Mets: What to expect from Zack Wheeler in 2017


What can the Mets and their fans reasonably expect from the oft-injured pitcher in 2017?

Earlier this week, the Mets and Zack Wheeler avoided arbitration, agreeing on an $800,000 salary for the 2017 season. Wheeler, once the prized jewel of an up-and-coming rotation, has fallen onto the back burner after injuries and setbacks have kept him off the mound since 2014. Is 2017 the season he finally gets his career back on track?

When Wheeler arrived in the bigs in 2013,  he showed plenty of flashes of what made him a first-round pick for the Giants back in 2009, but he had his issues. Wildness and high pitch counts plagued Wheeler early on in his major league career, but he seemed to work through some of the problems.

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By the end of 2014, as the rest of the rotation was settling into place around him, Wheeler began to show some serious consistency. He finished the season with 32 starts, compiling an 11-11 record with a 3.54 ERA to go along with a nifty 9.1 K/9 rate. His highlight of the season came in June, when he notched his first career shutout in Miami. It seemed as if Wheeler was well on his way to becoming a cornerstone in the Mets’ rotation for years to come.

Unfortunately, just before the 2015 season began, Wheeler had Tommy John surgery to repair a torn UCL, which knocked him out for the entire year. Then after setbacks in the rehab process, Wheeler was shut down and missed all of 2016 as well. So, after not pitching in a major league game in over two calendar years, where does the 26-year-old righty go from here?

The most tantalizing option for Wheeler in 2017 is to put him back where he started out, in the rotation. Mets fans have dreamed for years of a top-to-bottom rotation that includes all their young studs: Noah Syndergaard, Matt Harvey, Jacob deGrom, Steven Matz, and Wheeler. While all these young hurlers in the same rotation would be amazing from both a baseball and marketing perspective, perhaps going in a different direction would be the most helpful.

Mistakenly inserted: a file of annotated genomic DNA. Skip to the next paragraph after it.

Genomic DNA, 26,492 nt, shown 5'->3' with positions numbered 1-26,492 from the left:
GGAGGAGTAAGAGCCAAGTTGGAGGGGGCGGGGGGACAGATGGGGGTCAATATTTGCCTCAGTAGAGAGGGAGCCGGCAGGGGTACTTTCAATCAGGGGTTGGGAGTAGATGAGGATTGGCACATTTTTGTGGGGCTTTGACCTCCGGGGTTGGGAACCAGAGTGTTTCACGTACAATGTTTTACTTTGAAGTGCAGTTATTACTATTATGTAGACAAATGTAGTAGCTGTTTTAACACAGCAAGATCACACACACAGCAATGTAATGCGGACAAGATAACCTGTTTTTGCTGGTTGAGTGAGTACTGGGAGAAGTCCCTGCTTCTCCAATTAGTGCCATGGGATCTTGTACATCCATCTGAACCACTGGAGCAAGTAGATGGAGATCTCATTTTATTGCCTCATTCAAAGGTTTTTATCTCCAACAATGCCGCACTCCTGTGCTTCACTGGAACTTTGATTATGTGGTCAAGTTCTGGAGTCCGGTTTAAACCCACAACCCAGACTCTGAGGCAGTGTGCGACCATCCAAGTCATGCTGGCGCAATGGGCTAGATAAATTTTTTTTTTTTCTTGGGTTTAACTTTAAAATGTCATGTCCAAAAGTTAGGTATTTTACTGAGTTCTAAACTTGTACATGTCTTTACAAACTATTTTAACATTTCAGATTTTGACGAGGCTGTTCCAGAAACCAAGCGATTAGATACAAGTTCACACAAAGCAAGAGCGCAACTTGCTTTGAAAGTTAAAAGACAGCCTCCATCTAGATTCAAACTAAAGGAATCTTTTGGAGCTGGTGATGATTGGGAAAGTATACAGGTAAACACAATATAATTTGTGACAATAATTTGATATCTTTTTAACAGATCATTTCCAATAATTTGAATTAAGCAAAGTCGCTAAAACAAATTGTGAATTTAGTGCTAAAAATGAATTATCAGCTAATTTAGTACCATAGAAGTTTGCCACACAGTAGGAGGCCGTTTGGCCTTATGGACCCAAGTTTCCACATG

The idea of Wheeler heading to the bullpen has been floated throughout the offseason, and it makes a lot of sense from multiple perspectives. First and foremost, it is much easier to handle a pitcher’s innings if they’re coming out of the bullpen as opposed to yanking a starter from a game early or going to a six-man rotation. This would benefit Wheeler’s health, and also limit any potential drama. (see: Harvey, 2015)

The Mets’ bullpen as currently constructed has a few question marks, with the main one being whether or not Jeurys Familia will be available for the early portion of the season due to a potential suspension. If Wheeler could slide into a one-inning relief role, whether it be the 7th or the 8th, it would allow Addison Reed to handle the 9th for the time without Familia, however long that may be.

As for the rotation, even with all the uncertainty in terms of health, there is probably enough depth to survive without Wheeler thanks to the emergence of Seth Lugo and Robert Gsellman in 2016. Having those two arms provides a fifth man to fill out the rotation, and then a fill-in for when someone gets hurt or needs a rest.

Sending Wheeler to the bullpen does make sense in theory, but it is contingent on whether or not his stuff returns to form after the surgery and all the discomfort that came along with it. Prior to his Tommy John surgery, Wheeler’s fastball sat in the upper-90’s and he featured a sharp breaking ball. This profiles well as a reliever, but there is every chance that he has lost a few ticks on his heater or some bite on his breaking stuff in the nearly two years of recovery time.

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Obviously, expectations should be somewhat tempered when it comes to Wheeler’s success in 2017. All indications are that he will be ready to go come Spring Training, but Mets fans know all too well that health – particularly elbow health – can be fickle.

Even if Wheeler is healthy, I’d expect there to be some level of regression in terms of the wildness that plagued him early on in his career. However, if his velocity is anywhere close to what it was prior to the torn UCL, that’s something that everyone can live with.